Adam Curtis is a socialist and I highly encourage you to check out his documentaries, especially 'The Century of the Self', 'The Power of Nightmares', 'All Watched Over by Machines of Loving Grace', 'Bitter Lake', and of course, 'Hypernormalisation'.
Your assertion in the comment I responded to was that most everyone was happy in the USSR ignores the fact that attempts to overthrow capitalism in Russia were based on fundamental mistakes or inversions of Marxism.
The attempt was to rearrange legal and political formations believing these world undo the social relations of capitalist production.
Marx is clear that the legal and political structure of property is the effect of not cause of alienated, commodified labor. So undoing or rearranging the legal and political superstructure still leaves a system of alienated, commodified, wage labor unaltered. Bolsheviks even had a name for this, it was called "socialist accumulation".
From C.L.R. James' 'State Capitalism and World Revolution':
"True, it is as a result of the movement of private property that we have obtained the concept of alienated labor (of alienated life) in political economy. But on analysis of this concept it becomes clear that though private property appears to be the reason, the cause of alienated labor, it is rather its consequence, just as the gods are originally not the cause but the effect of man’s intellectual confusion. Later this relationship becomes reciprocal."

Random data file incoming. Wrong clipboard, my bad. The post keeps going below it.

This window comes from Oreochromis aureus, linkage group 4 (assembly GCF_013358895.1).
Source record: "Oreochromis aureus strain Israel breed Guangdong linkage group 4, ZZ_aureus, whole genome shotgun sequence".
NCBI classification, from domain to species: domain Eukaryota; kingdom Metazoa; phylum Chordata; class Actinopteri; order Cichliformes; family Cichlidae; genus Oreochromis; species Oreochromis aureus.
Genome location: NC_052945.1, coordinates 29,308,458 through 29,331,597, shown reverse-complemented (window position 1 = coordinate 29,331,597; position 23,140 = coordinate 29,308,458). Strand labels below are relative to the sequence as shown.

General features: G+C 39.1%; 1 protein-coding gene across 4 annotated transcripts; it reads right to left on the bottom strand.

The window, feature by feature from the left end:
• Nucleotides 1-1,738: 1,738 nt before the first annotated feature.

Communism called for the end of classes, but the Soviet Union actually had a ruling class, the Communist Party, and everyone else. In a certain sense you could even argue that the Soviet Union was a sort of "hyper capitalist" state because it seemed to achieve a near perfect two-party system, basically the government party and everyone else.
So, no, most people probably weren't happy with what we socialists should see as a perversion of actual Marxist ideals.